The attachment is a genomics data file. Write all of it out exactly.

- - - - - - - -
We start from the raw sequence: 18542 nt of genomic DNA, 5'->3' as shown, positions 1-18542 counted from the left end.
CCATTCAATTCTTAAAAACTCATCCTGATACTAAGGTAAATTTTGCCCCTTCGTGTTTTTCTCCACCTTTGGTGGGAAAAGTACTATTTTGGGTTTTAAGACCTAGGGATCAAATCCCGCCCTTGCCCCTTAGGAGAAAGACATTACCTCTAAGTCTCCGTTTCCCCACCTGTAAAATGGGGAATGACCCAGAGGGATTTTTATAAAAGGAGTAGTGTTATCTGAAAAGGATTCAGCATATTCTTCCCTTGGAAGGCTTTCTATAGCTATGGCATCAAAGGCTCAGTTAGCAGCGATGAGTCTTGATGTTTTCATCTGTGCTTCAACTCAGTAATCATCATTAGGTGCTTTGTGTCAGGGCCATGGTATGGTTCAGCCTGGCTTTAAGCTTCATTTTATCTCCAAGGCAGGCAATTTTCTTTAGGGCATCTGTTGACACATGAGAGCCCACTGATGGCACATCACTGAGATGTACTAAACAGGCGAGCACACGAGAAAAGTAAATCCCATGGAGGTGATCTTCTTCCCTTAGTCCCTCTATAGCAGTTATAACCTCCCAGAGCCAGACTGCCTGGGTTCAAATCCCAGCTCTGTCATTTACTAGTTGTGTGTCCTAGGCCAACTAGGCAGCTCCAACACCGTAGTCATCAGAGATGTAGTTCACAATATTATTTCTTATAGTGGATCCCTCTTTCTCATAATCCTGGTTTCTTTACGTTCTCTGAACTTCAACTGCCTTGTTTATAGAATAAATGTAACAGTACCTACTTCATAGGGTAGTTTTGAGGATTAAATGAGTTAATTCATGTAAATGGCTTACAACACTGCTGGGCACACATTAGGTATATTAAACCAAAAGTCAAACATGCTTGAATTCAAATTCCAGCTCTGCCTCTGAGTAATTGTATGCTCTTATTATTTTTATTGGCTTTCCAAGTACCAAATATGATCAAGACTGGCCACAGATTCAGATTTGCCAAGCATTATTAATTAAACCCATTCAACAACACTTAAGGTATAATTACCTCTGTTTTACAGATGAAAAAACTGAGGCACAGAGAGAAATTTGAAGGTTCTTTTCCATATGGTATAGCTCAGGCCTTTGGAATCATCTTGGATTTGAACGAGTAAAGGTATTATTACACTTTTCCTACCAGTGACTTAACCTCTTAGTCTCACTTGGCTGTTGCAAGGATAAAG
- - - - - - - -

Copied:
We start from the raw sequence: 18542 nt of genomic DNA, 5'->3' as shown, positions 1-18542 counted from the left end.
CCATTCAATTCTTAAAAACTCATCCTGATACTAAGGTAAATTTTGCCCCTTCGTGTTTTTCTCCACCTTTGGTGGGAAAAGTACTATTTTGGGTTTTAAGACCTAGGGATCAAATCCCGCCCTTGCCCCTTAGGAGAAAGACATTACCTCTAAGTCTCCGTTTCCCCACCTGTAAAATGGGGAATGACCCAGAGGGATTTTTATAAAAGGAGTAGTGTTATCTGAAAAGGATTCAGCATATTCTTCCCTTGGAAGGCTTTCTATAGCTATGGCATCAAAGGCTCAGTTAGCAGCGATGAGTCTTGATGTTTTCATCTGTGCTTCAACTCAGTAATCATCATTAGGTGCTTTGTGTCAGGGCCATGGTATGGTTCAGCCTGGCTTTAAGCTTCATTTTATCTCCAAGGCAGGCAATTTTCTTTAGGGCATCTGTTGACACATGAGAGCCCACTGATGGCACATCACTGAGATGTACTAAACAGGCGAGCACACGAGAAAAGTAAATCCCATGGAGGTGATCTTCTTCCCTTAGTCCCTCTATAGCAGTTATAACCTCCCAGAGCCAGACTGCCTGGGTTCAAATCCCAGCTCTGTCATTTACTAGTTGTGTGTCCTAGGCCAACTAGGCAGCTCCAACACCGTAGTCATCAGAGATGTAGTTCACAATATTATTTCTTATAGTGGATCCCTCTTTCTCATAATCCTGGTTTCTTTACGTTCTCTGAACTTCAACTGCCTTGTTTATAGAATAAATGTAACAGTACCTACTTCATAGGGTAGTTTTGAGGATTAAATGAGTTAATTCATGTAAATGGCTTACAACACTGCTGGGCACACATTAGGTATATTAAACCAAAAGTCAAACATGCTTGAATTCAAATTCCAGCTCTGCCTCTGAGTAATTGTATGCTCTTATTATTTTTATTGGCTTTCCAAGTACCAAATATGATCAAGACTGGCCACAGATTCAGATTTGCCAAGCATTATTAATTAAACCCATTCAACAACACTTAAGGTATAATTACCTCTGTTTTACAGATGAAAAAACTGAGGCACAGAGAGAAATTTGAAGGTTCTTTTCCATATGGTATAGCTCAGGCCTTTGGAATCATCTTGGATTTGAACGAGTAAAGGTATTATTACACTTTTCCTACCAGTGACTTAACCTCTTAGTCTCACTTGGCTGTTGCAAGGATAAAG